Quality assurance of spirometry in a population-based study-predictors of good outcome in spirometry testing

Wan C. Tan, Jean Bourbeau, Denis O'donnell, Shawn Aaron, Francois Maltais, Darcy Marciniuk, Paul Hernandez, Robert Cowie, Kenneth Chapman, A. Sonia Buist, Don Sin, J. Mark Fitzgerald

Research output: Contribution to journalArticlepeer-review

9 Scopus citations

Abstract

Background: The assurance of high-quality spirometry testing remains a challenge. Methods: Spirometry training consisted of standardized coaching followed by certification for 35 spirometry-naïve and 9 spirometry-experienced research assistants. Spirometry was performed before and after bronchodilator (BD) in random population samples of 5176 people aged 40 years and older from 9 sites in Canada. using the hand-held EasyOne spirometer (ndd Medical Technologies Inc., Andover, MA, USA). Pulmonary function quality assurance with over reading was conducted centrally in Vancouver: spirograms were reviewed and graded according to ATS/ERS standards with prompt feedback to the technician at each site. Descriptive statistics were calculated for manoeuvre acceptability and repeatability variables. A logistic regression model was constructed for the predictors of spirometry quality success. Results: 95% of test sessions achieved pre-determined quality standards for back extrapolated volume (BEV), time to peak flow (PEFT) and end of test volume (EOTV). The mean forced expiratory time (FET) was 11.2 seconds. Then, 90% and 95% of all manoeuvres had FEV1 and FVC that were repeatable within 150 ml and 200 ml respectively. Test quality was slightly better for post-BD test sessions compared with pre-BD for both groups of research assistants. Independent predictors of acceptable test quality included participant characteristics: female sex, younger age, greater BD responsiveness; but not study site or prior experience in completing spirometry by the technologist. Conclusions: Good quality spirometry tests are attainable in large multicenter epidemiological studies by trained research assistants, irrespective of their prior experience in spirometry.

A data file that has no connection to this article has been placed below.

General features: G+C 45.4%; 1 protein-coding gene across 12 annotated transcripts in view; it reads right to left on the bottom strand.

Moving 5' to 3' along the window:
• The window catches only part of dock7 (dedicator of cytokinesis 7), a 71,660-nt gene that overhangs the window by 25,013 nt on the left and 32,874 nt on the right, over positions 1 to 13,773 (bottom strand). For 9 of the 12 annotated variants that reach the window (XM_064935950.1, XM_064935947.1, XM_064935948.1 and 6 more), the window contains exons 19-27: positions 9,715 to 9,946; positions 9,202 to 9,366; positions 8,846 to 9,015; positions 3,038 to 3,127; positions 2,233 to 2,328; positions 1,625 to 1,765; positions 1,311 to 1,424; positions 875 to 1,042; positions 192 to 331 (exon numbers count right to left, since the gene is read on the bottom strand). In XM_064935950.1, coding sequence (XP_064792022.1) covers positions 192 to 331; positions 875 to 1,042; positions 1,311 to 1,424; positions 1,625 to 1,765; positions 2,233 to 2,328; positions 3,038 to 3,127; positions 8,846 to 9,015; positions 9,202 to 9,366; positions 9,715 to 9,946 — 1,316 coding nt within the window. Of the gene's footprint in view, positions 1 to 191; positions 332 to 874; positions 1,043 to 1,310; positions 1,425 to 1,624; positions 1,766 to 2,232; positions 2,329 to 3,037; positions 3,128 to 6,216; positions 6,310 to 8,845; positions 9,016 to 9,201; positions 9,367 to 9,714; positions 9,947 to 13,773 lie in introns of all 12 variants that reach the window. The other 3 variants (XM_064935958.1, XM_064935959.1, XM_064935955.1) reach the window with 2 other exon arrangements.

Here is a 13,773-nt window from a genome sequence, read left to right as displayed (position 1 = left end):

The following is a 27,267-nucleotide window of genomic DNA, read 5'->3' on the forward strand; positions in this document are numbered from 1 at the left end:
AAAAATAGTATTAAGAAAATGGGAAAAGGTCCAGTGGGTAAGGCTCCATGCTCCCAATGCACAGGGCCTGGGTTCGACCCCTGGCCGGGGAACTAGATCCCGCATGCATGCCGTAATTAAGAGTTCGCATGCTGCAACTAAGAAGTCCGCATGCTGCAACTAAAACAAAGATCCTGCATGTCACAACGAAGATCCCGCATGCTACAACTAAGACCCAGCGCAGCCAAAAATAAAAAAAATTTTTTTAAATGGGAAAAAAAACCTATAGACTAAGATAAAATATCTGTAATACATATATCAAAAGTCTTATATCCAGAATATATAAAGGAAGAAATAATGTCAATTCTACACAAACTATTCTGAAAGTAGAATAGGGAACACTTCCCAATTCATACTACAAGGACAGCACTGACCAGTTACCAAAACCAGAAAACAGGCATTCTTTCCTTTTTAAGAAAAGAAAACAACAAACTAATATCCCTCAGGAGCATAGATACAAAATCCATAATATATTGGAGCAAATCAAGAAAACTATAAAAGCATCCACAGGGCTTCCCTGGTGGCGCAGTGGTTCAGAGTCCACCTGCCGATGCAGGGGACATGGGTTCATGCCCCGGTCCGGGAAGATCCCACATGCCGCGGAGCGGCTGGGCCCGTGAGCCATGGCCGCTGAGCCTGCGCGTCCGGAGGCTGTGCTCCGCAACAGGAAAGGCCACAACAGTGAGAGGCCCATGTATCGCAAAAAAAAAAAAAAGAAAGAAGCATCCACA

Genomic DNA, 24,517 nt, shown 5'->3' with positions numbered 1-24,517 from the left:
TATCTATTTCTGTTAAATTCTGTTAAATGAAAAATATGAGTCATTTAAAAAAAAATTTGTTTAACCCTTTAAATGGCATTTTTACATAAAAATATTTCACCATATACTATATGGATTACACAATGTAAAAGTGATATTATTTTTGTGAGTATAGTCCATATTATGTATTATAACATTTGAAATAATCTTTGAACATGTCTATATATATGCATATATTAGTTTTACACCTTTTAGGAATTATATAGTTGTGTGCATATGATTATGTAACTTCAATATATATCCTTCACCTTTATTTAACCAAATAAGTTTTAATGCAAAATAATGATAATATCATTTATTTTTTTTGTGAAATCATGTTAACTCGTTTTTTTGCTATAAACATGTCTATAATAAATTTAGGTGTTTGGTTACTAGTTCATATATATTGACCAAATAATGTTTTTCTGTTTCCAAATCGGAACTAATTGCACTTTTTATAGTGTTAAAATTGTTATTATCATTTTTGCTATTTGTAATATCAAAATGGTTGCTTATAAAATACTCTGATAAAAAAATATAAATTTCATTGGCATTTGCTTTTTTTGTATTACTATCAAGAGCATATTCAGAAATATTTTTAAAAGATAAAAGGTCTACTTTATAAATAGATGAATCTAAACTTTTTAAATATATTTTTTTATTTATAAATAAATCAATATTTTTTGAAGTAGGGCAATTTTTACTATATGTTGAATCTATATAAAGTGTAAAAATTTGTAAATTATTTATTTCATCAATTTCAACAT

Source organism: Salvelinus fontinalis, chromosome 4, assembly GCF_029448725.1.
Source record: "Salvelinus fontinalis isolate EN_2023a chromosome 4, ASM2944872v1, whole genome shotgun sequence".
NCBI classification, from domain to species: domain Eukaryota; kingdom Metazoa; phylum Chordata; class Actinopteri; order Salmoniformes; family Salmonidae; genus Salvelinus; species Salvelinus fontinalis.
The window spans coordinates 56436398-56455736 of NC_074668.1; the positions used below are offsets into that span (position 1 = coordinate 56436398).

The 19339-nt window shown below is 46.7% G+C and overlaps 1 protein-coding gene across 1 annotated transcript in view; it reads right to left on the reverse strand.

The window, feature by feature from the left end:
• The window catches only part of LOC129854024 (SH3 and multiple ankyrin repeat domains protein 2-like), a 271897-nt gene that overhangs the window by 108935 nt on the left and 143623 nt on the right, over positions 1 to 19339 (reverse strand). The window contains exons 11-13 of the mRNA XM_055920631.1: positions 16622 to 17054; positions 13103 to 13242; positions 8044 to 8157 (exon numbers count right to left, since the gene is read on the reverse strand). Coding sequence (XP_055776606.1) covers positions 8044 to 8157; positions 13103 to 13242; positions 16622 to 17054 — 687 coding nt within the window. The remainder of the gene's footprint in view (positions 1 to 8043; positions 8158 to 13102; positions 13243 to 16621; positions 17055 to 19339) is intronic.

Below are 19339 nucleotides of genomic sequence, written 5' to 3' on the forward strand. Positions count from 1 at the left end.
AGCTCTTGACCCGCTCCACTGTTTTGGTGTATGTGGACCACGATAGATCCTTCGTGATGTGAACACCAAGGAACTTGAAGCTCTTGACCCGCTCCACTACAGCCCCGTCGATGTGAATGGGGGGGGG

Original languageEnglish (US)
Pages (from-to)143-151
Number of pages9
JournalCOPD: Journal of Chronic Obstructive Pulmonary Disease
Volume11
Issue number2
DOIs
StatePublished - Apr 2014

Keywords

  • Community
  • Epidemiology
  • Lung function testing
  • Primary care
  • Technologist experience

ASJC Scopus subject areas

  • Pulmonary and Respiratory Medicine

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